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You’d be hard pushed to find someone who’s been to Japan and hasn’t been inspired in some way, but for artists working with textiles it has become something of a mecca.
Whether it’s amateur seamstresses moseying around Nippori Fabric Town, each shop heaving with chunky rolls of material and bundles of rainbow ribbons; an army of quilters making the pilgrimage to the world’s largest quilting convention; or embroidery enthusiasts enamoured by the art of nuido, an ancient form of Japanese embroidery.
From her first trip to Japan 15 years ago, textiles artist Penny Leaver Green has repeatedly drawn inspiration from her experiences in Japan to inform her work. We caught up with her to find out what it is about the country that captivates her creativity.
I am a textile artist who works with fabrics, ideas and words. Over the past 15 years I have travelled to Japan a few times and it has become a continual inspiration.
I find it difficult to pin point why – it is an amalgamation of aesthetic wonder at art and design, landscape gardening, food, architecture and fashion; an appreciation of the cultural priorities of respect, order, balance and harmony and a delight in ‘other’ from the ergonomic and beautiful to the quirky and unexpected.
Over time I have made work which is an emotional response to Japan on a number of levels. The 2011 tsunami inspired this piece, exhibited at the Royal West of England Art Academy in the same year the tsunami hit and now on my sitting room wall.
A piece of work I was commissioned to make about organ donation, now in Southmead Hospital in Bristol, was inspired by a trip made to Kyoto and Tokyo during sakura (cherry blossom).
The experience was extraordinary – nature and culture celebrating the beauty, fragility and transience of life. For me this conceit reflected perfectly the nature of the gift of life through organ donation, and so became the aesthetic thread of the commission. The final piece, entitles A Few Words is a silk cherry blossom branch made from words of those who received organs or those whose family agreed for organs to be donated.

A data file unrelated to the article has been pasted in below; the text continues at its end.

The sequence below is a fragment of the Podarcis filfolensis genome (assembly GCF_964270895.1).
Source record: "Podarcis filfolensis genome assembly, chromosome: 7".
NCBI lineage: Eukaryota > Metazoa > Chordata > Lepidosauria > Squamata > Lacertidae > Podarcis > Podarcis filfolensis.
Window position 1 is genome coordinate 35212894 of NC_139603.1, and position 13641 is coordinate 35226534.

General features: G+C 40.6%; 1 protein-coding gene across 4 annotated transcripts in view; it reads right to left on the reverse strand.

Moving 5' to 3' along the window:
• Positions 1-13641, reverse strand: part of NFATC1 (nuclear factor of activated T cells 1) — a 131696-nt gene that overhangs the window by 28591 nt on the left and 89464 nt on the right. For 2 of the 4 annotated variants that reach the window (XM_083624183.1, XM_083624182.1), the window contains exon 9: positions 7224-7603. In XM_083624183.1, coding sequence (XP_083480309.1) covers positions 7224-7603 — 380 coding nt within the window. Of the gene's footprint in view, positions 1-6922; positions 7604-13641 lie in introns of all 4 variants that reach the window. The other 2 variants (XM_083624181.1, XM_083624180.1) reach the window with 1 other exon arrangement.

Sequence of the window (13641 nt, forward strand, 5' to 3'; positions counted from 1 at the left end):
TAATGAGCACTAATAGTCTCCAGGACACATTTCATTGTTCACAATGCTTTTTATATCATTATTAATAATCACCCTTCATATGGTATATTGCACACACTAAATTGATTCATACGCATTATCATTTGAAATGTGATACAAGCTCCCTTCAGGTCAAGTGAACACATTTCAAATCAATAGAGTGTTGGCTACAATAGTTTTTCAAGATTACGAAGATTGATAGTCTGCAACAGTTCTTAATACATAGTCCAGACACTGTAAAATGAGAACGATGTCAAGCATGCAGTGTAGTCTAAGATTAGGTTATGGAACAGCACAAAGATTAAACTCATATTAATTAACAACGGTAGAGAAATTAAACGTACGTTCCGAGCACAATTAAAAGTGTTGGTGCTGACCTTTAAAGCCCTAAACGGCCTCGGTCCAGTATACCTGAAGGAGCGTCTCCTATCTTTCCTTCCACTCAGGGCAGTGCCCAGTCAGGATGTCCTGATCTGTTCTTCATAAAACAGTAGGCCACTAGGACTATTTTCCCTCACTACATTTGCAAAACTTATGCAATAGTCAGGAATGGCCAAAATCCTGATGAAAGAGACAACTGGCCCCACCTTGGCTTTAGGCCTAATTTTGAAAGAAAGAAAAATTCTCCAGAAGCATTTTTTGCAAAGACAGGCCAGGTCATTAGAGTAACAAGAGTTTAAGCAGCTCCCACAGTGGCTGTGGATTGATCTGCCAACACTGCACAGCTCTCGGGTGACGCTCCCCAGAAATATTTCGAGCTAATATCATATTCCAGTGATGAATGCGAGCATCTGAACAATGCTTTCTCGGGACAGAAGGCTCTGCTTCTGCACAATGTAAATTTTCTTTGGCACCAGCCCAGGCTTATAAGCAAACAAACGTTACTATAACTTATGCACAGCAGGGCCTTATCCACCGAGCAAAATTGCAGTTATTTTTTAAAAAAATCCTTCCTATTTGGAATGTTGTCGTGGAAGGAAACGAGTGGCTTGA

Most recently, I made a series of abstract postcard pieces based on colour combination memories of moments I have had on a variety of trips to Japan. All made from vintage kimono silk in 3D with colour dots and a stitched line identifying a place and moment.
From watching late night salary men cross the road in Akasaka, to staying at the hugely glamorous Benesse House hotel in Naoshima; from numerous changing horizons viewed from the shinkansen to harrowing exhibits at the Peace museum in Hiroshima.
Each picture is an attempt to distil a moment into a colour driven emotional response.
In tandem with this exhibition, I made a number of larger pictures which extended the idea of place and memory– for example a representation of a tea garden in the centre of Tokyo,
…the experience of travelling in a cable car over Hakone sulphur mines…
and memories of landscapes:
The whole series was brought together on a colour combination dress, made from a piece of silk printed using colours from photographs I had taken of traditional Japanese colours that were extracted from minerals in a museum in Hakone.
I know I will go back to Japan, there are so many more places I want to visit and experiences I look forward to. My hope is that I can next visit in autumn or winter to renew my relationship with this inspirational country.
See more of Penny’s work here.
We have some very keen material mavericks on the InsideJapan team who would be more than happy to help you plan your textile-tastic trip. Get in touch, or take inspiration from Claire, our in-house seamstress.